We took advise from anyone and everyone we knew who had been bikepacking. Nils and Scott at Lyon equipment were so helpful. We wrote lists, Sophie planned the route, and I broke it down into days and explored it in detail. We did a couple of practice runs, one in 12 hours of relentless torrential rain in which various items of kit failed, so we knew what to replace and learned quickly that waterproof gloves aren’t actually waterproof!

Can you tell us more about your bikepacking setup?

I ride a Salsa Blackthorn, full suspension 29er with 160 mm travel up front, and 140 mm in the rear. I use Ortlieb bikepacking bags—I had a front roll, accessory pack, seat pack and a top tube bag. And many, many pieces of Alpkit gear, from cooking equipment to sleeping equipment. For tyres, I had been using the Teravail Kessel during the practice runs and then for the challenge I switched to the Teravail 2.5 Honcho.

Kate poses with her bike loaded with gear on a bridge

What were some of the biggest challenges you faced?

The biggest challenge for me was sleep: I could not get to sleep in the tent. Other than that, there were a few pretty brutal passes and a six-hour, mentally-scarring bash through Glen Geldie. One trail we came across had been felled, and we carried our bikes for a good hour or so before it got so impassable that we had to go back on ourselves and find another route. All in all, we kept each other focused and worked through the challenges we came across. In hindsight, the challenges contributed to what it was: awesome.

What were some of the highlights?

The views, the unwavering beauty, the many delirious giggles! We met some incredible people along the way. The riding was brilliant and just generally spending so much time away from civilisation was fulfilling. We also sat together in emotions that made it all worthwhile: I had just lost my mum a couple of months before and was raising money in her honour, while Sophie was raising money for a charity who had supported them when her twins were born prematurely and needed life-saving treatment.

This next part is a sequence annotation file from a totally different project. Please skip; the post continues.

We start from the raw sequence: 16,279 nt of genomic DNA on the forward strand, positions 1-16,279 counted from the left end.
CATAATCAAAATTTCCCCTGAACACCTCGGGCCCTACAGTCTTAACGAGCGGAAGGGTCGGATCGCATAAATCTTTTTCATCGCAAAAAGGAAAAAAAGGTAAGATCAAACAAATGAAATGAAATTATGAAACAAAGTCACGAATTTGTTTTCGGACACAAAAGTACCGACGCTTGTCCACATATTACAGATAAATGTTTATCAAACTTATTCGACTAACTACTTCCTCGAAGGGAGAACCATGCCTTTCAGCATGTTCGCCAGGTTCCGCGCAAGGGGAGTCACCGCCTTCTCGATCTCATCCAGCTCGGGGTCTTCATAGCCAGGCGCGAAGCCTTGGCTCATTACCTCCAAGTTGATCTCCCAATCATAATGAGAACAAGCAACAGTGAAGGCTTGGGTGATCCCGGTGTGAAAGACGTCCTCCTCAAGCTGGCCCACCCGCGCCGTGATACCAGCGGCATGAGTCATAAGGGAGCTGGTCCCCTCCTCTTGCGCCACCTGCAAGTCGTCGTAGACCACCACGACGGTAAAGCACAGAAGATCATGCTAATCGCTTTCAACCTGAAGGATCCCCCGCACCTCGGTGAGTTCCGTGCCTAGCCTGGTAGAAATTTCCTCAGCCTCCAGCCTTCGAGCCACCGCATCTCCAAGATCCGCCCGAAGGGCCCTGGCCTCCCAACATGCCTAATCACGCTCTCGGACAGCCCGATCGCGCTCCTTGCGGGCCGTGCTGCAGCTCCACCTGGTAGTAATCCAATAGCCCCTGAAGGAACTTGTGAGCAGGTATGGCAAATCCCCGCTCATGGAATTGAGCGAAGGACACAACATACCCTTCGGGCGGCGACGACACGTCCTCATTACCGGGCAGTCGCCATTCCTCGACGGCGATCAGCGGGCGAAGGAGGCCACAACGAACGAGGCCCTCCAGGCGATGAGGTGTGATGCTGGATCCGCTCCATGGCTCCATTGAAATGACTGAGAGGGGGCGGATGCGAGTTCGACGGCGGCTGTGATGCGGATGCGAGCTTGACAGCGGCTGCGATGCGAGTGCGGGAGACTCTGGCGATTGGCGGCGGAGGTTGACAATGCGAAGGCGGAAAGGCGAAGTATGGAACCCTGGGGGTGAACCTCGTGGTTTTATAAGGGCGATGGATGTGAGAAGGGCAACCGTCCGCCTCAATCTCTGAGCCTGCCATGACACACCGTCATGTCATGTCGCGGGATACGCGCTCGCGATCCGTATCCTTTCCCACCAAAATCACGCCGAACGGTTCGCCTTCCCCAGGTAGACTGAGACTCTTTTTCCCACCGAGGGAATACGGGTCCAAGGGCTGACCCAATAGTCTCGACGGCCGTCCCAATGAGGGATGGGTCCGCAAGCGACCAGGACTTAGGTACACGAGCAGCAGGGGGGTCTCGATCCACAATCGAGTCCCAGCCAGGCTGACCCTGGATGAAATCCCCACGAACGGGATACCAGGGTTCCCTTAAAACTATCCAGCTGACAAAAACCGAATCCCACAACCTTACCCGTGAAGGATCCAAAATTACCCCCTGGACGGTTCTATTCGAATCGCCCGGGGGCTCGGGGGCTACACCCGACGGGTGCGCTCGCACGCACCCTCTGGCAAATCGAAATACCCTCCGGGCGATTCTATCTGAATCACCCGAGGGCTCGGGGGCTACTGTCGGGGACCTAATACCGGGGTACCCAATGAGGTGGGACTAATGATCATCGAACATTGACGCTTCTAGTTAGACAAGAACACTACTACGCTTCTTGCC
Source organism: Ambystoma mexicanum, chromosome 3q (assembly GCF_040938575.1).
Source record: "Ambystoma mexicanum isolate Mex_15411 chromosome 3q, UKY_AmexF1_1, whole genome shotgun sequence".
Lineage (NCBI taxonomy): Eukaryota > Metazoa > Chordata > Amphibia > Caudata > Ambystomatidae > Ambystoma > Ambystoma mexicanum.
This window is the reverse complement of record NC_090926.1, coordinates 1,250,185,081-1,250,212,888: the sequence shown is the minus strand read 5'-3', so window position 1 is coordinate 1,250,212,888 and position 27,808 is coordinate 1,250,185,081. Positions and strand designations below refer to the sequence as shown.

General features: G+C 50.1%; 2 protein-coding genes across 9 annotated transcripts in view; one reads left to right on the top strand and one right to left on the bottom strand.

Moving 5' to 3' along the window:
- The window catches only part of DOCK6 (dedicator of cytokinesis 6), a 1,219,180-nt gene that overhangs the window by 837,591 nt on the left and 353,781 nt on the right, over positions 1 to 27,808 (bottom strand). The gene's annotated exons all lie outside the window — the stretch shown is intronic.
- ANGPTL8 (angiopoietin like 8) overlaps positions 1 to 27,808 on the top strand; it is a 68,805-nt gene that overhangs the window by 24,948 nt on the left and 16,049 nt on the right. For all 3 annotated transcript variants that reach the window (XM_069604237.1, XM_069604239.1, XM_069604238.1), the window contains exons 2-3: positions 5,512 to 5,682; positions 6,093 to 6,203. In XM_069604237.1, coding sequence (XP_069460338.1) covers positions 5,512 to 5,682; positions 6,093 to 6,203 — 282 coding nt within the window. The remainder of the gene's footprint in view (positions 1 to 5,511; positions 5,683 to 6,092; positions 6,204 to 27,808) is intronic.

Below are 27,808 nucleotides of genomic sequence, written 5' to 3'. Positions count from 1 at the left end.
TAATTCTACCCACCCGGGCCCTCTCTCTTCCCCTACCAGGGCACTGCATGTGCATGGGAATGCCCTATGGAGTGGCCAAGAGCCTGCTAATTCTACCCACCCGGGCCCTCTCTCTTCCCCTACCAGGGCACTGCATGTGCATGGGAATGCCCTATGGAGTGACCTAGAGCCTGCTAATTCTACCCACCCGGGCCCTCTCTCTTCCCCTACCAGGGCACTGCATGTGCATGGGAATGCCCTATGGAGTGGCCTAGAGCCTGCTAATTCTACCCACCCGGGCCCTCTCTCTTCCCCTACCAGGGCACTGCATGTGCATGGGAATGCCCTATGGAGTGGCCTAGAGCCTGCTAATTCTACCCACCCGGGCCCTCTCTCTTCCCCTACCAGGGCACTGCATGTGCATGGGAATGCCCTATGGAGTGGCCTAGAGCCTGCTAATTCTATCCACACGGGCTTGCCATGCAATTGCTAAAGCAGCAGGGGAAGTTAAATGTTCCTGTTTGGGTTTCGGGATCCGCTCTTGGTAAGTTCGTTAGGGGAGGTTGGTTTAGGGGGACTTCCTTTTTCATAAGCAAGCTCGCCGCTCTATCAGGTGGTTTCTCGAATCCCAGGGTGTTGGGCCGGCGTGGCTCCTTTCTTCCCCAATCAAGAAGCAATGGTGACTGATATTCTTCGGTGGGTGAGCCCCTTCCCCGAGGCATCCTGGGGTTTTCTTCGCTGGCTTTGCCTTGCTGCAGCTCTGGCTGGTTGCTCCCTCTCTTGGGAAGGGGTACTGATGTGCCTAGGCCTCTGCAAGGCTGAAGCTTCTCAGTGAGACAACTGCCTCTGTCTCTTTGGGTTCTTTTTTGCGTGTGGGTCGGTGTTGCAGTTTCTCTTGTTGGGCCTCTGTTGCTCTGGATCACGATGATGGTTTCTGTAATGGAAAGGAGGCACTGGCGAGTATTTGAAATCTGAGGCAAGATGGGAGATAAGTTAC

Is there anything you’d like to do differently next time?

I would maybe sleep in five-star hotels along the way. No, it was incredible, and I wouldn’t change a thing. I did pack way too many snacks and carried most of them 420 kilometers across Scotland for no reason at all.

What advice do you have for someone who is thinking about doing a similar trip?

Go for it! What have you got to lose? I can guarantee you won’t regret it. Prepare well, get the right kit, and take advice from those who have been before you. Once you’ve packed, remove half of it—you honestly won’t need it all ??.

What have your various outdoor endeavors taught you about yourself?

That I am more capable than I thought I was. People always say I am resilient, and I see that in myself when I am outdoors. I have grit and determination, and if I need my mind to take over when my physical capability is wavering, I dig deep and pull myself through. I have learned that my body is strong and powerful (my husband calls me “Mighty Mouse” haha!). Most importantly, I have learned that I am happiest when I am outdoors, so I spend as much time as I can there.

Kate bikes over rocky terrain with a dog running by her side

What’s next for you? Anything coming up that you’re particularly excited about?

I did the Jenn Ride a couple of weeks ago, another brutal 200 km bikepacking trip, and it was mega! I have lots of fun mountain biking trips planned, lots of surfing and paddle boarding trips coming up, and a bikepacking/ hammock trip with some friends. No specific challenges yet, though I am about to start thinking about my next challenge. God only knows what it will be!!

Are there any organizations or supporters that you would like to shout out?

Voom Nutrition for hooking us up with all the energy drinks and bars. Pace cycles for organising a huge raffle that contributed to our fundraising. Ride Bikes at Ulverston for getting my bike in top shape for the trip.


If you’d like to stay up to date with Kate’s various adventures, you can follow her on Instagram.